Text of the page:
History of rape One of the origins of the concept of a marital exemption from rape laws a rule that a husband cannot be charged with the rape of his wife is the idea that by marriage a woman gives irrevocable consent for her husband to have sex with her any time he demands it. Also, American and English law subscribed until the 20th century to the system of coverture , that is, a legal doctrine under which, upon marriage, a woman's legal rights were subsumed by those of her husband.
Feenstra , U. Marriage was traditionally understood as an institution where a husband had control over his wife's life; control over her sexuality was only a part of the greater control that he had in all other areas concerning her. A husband's control over his wife's body could also be seen in the way adultery between a wife and another man was constructed; for example in , English Lord Chief Justice John Holt described the act of a man having sexual relations with another man's wife as "the highest invasion of property".
Rape as a crime was constructed as a property crime against a father or husband not as a crime against the woman's right to self-determination. The property to be withheld in a female was her virginity; this was the commodity Bergen, Following this line of logic, a woman was and still is in many cultures across the globe first the property of her father, then, upon marriage, the property of her husband Bergen, Therefore, a man could not be prosecuted for raping his own wife because she was his possession Schelong, However, if another man raped someone's wife, this was essentially stealing property a women's sexuality Bergen, In English customs, "bride capture" a man claiming a woman through rape was thought to be stealing a father's property by raping his daughter.
Therefore, rape laws were created to "…protect the property interests men had in their women, not to protect women themselves" Schelong, This concept of women as property permeates current marital rape ideology and laws throughout the globe. Following this logic, if consent is not part of marriage, then it is not necessary for intercourse.
The autonomy of the wife is also often compromised in cultures where bride price is paid. Under customary law in certain parts of Africa, forced sex in marriage was not prohibited, although some specific circumstances, such as during advanced pregnancy, immediately after childbirth, during menstruation, or during mourning for a deceased close relative, were recognized as giving the wife the right to refuse sex.
This can be seen in English common law , in force in North America and the British Commonwealth , where the very concept of marital rape was treated as an impossibility. Rape in English law Sir Matthew Hale's statement in History of the Pleas of the Crown did not cite any legal precedent though it likely relied on earlier standards. In a case of Lord Audley's — , for instance, his citation of the jurist Bracton c.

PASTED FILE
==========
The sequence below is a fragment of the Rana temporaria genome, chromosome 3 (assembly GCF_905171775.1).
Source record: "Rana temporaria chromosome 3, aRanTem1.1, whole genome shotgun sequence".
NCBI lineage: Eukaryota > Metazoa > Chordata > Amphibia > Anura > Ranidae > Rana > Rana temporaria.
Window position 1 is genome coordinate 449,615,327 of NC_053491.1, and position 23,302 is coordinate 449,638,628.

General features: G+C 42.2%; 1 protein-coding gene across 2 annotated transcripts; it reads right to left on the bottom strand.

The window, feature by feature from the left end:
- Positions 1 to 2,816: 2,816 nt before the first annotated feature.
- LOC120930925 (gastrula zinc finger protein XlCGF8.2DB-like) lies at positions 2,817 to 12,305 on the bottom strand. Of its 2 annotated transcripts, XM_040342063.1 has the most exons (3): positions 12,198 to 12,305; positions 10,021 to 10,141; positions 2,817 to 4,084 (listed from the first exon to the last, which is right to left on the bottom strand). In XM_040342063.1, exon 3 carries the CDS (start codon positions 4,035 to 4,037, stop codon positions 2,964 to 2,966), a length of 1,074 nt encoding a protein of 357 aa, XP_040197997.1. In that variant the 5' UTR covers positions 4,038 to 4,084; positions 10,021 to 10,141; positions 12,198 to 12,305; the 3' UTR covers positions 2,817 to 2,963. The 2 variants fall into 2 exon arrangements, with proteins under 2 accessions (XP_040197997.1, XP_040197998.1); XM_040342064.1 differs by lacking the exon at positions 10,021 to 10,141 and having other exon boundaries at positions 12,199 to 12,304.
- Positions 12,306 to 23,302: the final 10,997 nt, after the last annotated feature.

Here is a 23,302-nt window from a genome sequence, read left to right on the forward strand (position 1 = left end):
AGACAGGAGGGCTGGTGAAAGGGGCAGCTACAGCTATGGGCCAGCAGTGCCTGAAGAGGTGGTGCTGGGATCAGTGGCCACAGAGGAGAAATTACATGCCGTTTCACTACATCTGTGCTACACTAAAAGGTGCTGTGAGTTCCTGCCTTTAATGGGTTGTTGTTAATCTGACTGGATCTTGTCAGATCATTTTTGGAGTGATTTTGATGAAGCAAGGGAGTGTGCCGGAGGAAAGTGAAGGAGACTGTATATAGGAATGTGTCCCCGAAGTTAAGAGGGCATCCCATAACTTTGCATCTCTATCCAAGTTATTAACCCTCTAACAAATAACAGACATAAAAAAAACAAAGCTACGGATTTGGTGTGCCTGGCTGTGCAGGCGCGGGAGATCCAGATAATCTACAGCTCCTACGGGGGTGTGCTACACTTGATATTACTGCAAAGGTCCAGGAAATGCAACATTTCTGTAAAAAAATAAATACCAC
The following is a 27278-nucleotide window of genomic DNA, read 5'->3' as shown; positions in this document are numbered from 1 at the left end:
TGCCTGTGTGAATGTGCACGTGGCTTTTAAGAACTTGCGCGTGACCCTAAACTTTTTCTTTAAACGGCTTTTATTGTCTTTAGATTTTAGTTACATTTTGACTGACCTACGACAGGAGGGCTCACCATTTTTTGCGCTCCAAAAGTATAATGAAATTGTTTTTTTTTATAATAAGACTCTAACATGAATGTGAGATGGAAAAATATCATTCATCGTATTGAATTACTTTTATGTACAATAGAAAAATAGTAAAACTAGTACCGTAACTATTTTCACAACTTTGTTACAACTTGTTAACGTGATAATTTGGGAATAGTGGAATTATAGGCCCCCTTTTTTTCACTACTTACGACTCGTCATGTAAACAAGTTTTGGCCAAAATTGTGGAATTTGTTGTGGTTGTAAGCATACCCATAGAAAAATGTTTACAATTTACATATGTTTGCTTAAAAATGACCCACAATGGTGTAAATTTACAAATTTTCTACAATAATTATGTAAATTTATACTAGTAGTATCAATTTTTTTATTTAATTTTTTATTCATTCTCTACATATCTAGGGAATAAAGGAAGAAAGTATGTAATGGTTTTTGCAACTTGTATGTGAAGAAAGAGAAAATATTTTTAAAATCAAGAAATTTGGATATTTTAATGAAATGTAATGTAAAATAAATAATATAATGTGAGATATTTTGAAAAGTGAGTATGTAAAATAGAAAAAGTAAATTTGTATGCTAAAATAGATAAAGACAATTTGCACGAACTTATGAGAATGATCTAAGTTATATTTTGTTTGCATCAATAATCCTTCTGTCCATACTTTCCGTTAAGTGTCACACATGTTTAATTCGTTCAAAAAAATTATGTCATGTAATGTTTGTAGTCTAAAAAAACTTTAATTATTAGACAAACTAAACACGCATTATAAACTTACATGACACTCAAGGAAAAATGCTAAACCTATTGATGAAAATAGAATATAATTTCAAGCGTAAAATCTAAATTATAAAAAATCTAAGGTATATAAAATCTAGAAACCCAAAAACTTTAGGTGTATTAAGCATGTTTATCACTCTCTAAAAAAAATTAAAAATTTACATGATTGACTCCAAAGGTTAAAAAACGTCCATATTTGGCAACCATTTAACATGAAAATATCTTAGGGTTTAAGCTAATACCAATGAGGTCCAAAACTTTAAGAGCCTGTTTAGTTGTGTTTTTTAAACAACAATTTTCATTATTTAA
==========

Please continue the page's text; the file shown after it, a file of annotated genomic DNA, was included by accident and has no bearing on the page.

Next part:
Marriage created conjugal rights between spouses, and marriage could not be annulled except by a private Act of Parliament—it therefore follows that a spouse could not revoke conjugal rights from the marriage, and therefore there could be no rape between spouses.
The principle was framed as an exemption to the law of rape in an English courtroom in R v Clarence,  but it was not overturned until by the House of Lords in the case of R. R in ,  where it was described as an anachronistic and offensive legal fiction. Feminist critique in the 19th century[ edit ] From the beginnings of the 19th century feminist movement , activists challenged the presumed right of men to engage in forced or coerced sex with their wives.
In the United States , "the nineteenth-century woman's rights movement fought against a husband's right to control marital intercourse in a campaign that was remarkably developed, prolific, and insistent, given nineteenth-century taboos against the public mention of sex or sexuality. Gove Nichols, joined a critique of marital rape to advocate women's autonomy and sexual pleasure.
De Cleyre defended Harman in a well-known article, "Sexual Slavery. He wrote "Marriage is for woman the commonest mode of livelihood, and the total amount of undesired sex endured by women is probably greater in marriage than in prostitution.
Feminists worked systematically since the s to overturn the marital rape exemption and criminalize marital rape. This establishes marital rape as a human rights violation. The importance of the right to self sexual determination of women is increasingly being recognized as crucial to women's rights. In many countries, married women may not refuse to have sexual relations with their husbands, and often have no say in whether they use contraception.
Ensuring that women have full autonomy over their bodies is the first crucial step towards achieving substantive equality between women and men.
Personal issues—such as when, how and with whom they choose to have sex, and when, how and with whom they choose to have children—are at the heart of living a life in dignity. In , the UN Secretary-General's in-depth study on all forms of violence against women stated that page Of these, 32 have made marital rape a specific criminal offence, while the remaining 74 do not exempt marital rape from general rape provisions. Marital rape is not a prosecutable offence in at least 53 States.